Penn State offense loses track of who it is in loss to Ohio State [opinion]

Oct. 22—COLUMBUS, Ohio — James Franklin’s response to a question last week regarding Penn State’s offense was baffling, especially in light of their performance on Saturday.

“You need to understand and determine the identity of your team,” said the Nittany Lions coach, “and fully embrace that identity despite external opinions.

“You must be comfortable in your own skin and embrace your style of play.”

However, they failed to embrace their identity in their 20-12 loss to Ohio State, extending their losing streak to the Buckeyes to seven games. They were not comfortable with who they were.

Penn State neglected their running game, even though the score margin remained within one possession for the first 56 minutes, largely due to their outstanding defense.

Offensive coordinator Mike Yurcich called for only 18 running plays but an astounding 50 passing plays.

This decision went against running backs Nick Singleton and Kaytron Allen, who are regarded as the team’s top offensive players. It also disregarded the struggles of their wide receivers to find separation, a problem that reappeared against Ohio State.

The play-calling contradicted everything that had propelled Penn State to a 6-0 record and clashed with Franklin’s statements from last Tuesday.

Prior to Saturday, Penn State had averaged more than 44 running plays per game, including 57 attempts for 215 yards in their 31-0 victory over Iowa.

“I feel like we could have run the ball more,” Franklin admitted on Saturday.

Franklin, Yurcich, and other staff members acknowledged the absence of an elite receiver like Ohio State’s Marvin Harrison Jr. Their receivers struggled to create separation from the defensive backs, a problem that persisted on Saturday.

So why did they place the entire burden on sophomore quarterback Drew Allar when they had not done so all season?

“We did not execute as we were supposed to,” Allar said, shouldering the blame for the team’s offensive struggles. “Coach Yurcich called some great plays that were in our game plan. But as players, we failed to execute. We need to figure out why.”

Yurcich deserves a significant portion of the blame. He lacked the patience he had demonstrated in the Iowa game.

In the first quarter, Singleton rushed for 20 and 16 yards, respectively, before Yurcich called two consecutive pass plays that resulted in a loss of three yards. In a subsequent series, Allar lined up in the shotgun formation instead of under center on a crucial third-and-1, resulting in an incomplete pass.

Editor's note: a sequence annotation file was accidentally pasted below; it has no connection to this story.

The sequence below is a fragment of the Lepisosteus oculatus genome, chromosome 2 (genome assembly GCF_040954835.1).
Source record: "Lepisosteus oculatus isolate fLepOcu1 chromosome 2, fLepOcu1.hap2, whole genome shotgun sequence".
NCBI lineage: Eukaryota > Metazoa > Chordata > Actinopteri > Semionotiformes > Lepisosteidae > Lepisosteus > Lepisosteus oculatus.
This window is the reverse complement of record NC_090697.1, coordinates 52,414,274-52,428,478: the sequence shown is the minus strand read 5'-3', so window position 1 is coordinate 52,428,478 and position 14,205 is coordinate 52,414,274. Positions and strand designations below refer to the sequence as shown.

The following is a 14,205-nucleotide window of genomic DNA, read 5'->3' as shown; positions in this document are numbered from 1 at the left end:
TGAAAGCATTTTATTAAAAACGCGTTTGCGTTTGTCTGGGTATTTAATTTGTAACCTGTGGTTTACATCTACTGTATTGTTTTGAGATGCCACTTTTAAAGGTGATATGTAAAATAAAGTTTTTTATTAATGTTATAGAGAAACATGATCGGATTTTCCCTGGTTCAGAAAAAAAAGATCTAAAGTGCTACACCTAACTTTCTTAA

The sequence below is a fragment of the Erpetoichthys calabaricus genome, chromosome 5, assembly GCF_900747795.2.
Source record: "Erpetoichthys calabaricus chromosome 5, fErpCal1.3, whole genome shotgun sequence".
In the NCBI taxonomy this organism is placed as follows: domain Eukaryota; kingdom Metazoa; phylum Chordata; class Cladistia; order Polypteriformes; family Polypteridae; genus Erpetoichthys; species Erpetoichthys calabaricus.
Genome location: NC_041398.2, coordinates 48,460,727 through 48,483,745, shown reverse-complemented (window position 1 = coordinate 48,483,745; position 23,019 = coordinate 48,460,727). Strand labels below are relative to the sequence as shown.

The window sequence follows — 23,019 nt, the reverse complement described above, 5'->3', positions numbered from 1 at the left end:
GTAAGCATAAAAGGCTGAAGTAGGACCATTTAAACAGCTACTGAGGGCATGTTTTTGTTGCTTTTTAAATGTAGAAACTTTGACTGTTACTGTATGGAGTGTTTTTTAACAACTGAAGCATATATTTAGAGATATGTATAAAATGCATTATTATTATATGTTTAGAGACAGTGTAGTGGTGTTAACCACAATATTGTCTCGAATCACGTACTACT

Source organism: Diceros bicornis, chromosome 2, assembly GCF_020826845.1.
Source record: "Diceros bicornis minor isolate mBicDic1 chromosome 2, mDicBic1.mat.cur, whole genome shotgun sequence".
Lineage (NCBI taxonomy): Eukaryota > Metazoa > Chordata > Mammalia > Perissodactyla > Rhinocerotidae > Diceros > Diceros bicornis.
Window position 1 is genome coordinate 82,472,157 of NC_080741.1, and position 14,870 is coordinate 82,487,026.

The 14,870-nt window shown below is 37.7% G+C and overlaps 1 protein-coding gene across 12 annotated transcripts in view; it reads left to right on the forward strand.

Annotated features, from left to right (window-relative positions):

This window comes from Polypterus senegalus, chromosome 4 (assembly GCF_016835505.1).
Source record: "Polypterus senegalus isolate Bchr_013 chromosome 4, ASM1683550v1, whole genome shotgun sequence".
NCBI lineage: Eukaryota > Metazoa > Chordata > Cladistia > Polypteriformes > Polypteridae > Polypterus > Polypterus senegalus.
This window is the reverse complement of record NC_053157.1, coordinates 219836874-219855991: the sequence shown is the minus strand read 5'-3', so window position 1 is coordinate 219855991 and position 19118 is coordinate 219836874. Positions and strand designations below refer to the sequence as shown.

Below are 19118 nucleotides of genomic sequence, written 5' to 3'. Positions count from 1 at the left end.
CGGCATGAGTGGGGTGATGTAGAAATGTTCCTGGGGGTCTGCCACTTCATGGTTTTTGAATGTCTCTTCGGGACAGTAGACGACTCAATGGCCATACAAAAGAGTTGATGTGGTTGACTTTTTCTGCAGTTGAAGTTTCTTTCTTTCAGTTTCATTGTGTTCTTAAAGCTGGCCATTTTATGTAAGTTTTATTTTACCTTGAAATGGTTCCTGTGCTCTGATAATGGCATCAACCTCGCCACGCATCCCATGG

In the third quarter, on third-and-1 from the Penn State 11-yard line, Allar threw a pass under pressure behind Singleton, who was unable to make the catch.

“We believed that Ohio State possessed one of the best short-yardage defenses based on our film study,” Franklin explained, potentially justifying why Penn State did not run the ball more often.

The Lions went 1-for-16 on third down, with their sole conversion occurring during their final touchdown drive. This poor percentage arose from being in too many third-and-long situations and lacking faster receivers.

“Drew needs his teammates to consistently make plays for him,” Franklin remarked. “There’s no doubt about it.”

Ohio State maintained a balanced game plan despite the presence of Harrison, who recorded 11 receptions for 162 yards and one touchdown. Kyle McCord completed 22-of-35 passes for 286 yards, while the Buckeyes ran the ball 41 times for a mere 79 yards. They exhibited patience.

Although Singleton and Allen combined for 74 rushing yards, the team only attempted six rushing plays in the second half. Allar concluded the game with 18 completions on 42 attempts for 191 yards and one touchdown.

This marked the first time in at least six years that Penn State had fewer than 20 rushing attempts and more than 40 passing attempts. It was also the first game of the season in which they threw the ball more than they ran it.

“One of the biggest mistakes you can make is to try and be something you’re not in certain games,” Franklin stated last week, “and forget who you truly are.”

They lost sight of their identity.


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